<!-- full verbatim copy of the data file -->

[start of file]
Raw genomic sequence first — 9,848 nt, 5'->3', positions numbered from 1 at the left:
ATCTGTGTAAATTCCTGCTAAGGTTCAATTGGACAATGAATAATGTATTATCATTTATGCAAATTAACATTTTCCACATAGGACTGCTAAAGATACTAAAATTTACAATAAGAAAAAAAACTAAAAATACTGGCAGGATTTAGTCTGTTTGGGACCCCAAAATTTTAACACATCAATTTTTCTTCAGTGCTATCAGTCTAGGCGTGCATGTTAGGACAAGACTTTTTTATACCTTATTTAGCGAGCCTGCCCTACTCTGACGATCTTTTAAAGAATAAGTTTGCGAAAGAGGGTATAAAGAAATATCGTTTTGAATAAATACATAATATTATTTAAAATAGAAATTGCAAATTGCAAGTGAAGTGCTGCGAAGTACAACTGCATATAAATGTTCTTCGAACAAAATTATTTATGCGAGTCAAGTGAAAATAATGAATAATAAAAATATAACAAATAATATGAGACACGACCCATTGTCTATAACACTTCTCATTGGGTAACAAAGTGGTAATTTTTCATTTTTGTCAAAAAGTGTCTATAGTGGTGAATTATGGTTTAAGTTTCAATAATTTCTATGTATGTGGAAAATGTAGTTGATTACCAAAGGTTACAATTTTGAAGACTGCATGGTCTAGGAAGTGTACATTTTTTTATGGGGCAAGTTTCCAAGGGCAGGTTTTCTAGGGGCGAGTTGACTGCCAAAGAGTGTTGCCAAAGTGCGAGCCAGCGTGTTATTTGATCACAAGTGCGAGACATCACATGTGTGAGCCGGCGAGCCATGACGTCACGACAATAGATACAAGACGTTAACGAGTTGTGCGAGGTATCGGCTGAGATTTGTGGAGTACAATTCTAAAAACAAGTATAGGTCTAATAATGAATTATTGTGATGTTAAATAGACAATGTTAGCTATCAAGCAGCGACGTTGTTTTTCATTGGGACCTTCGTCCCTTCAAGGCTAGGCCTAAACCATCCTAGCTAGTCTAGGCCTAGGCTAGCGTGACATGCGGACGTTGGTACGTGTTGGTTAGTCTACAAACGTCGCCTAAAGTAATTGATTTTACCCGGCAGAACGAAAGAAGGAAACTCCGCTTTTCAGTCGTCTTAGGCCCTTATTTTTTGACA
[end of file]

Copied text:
Raw genomic sequence first — 9,848 nt, 5'->3', positions numbered from 1 at the left:
ATCTGTGTAAATTCCTGCTAAGGTTCAATTGGACAATGAATAATGTATTATCATTTATGCAAATTAACATTTTCCACATAGGACTGCTAAAGATACTAAAATTTACAATAAGAAAAAAAACTAAAAATACTGGCAGGATTTAGTCTGTTTGGGACCCCAAAATTTTAACACATCAATTTTTCTTCAGTGCTATCAGTCTAGGCGTGCATGTTAGGACAAGACTTTTTTATACCTTATTTAGCGAGCCTGCCCTACTCTGACGATCTTTTAAAGAATAAGTTTGCGAAAGAGGGTATAAAGAAATATCGTTTTGAATAAATACATAATATTATTTAAAATAGAAATTGCAAATTGCAAGTGAAGTGCTGCGAAGTACAACTGCATATAAATGTTCTTCGAACAAAATTATTTATGCGAGTCAAGTGAAAATAATGAATAATAAAAATATAACAAATAATATGAGACACGACCCATTGTCTATAACACTTCTCATTGGGTAACAAAGTGGTAATTTTTCATTTTTGTCAAAAAGTGTCTATAGTGGTGAATTATGGTTTAAGTTTCAATAATTTCTATGTATGTGGAAAATGTAGTTGATTACCAAAGGTTACAATTTTGAAGACTGCATGGTCTAGGAAGTGTACATTTTTTTATGGGGCAAGTTTCCAAGGGCAGGTTTTCTAGGGGCGAGTTGACTGCCAAAGAGTGTTGCCAAAGTGCGAGCCAGCGTGTTATTTGATCACAAGTGCGAGACATCACATGTGTGAGCCGGCGAGCCATGACGTCACGACAATAGATACAAGACGTTAACGAGTTGTGCGAGGTATCGGCTGAGATTTGTGGAGTACAATTCTAAAAACAAGTATAGGTCTAATAATGAATTATTGTGATGTTAAATAGACAATGTTAGCTATCAAGCAGCGACGTTGTTTTTCATTGGGACCTTCGTCCCTTCAAGGCTAGGCCTAAACCATCCTAGCTAGTCTAGGCCTAGGCTAGCGTGACATGCGGACGTTGGTACGTGTTGGTTAGTCTACAAACGTCGCCTAAAGTAATTGATTTTACCCGGCAGAACGAAAGAAGGAAACTCCGCTTTTCAGTCGTCTTAGGCCCTTATTTTTTGACA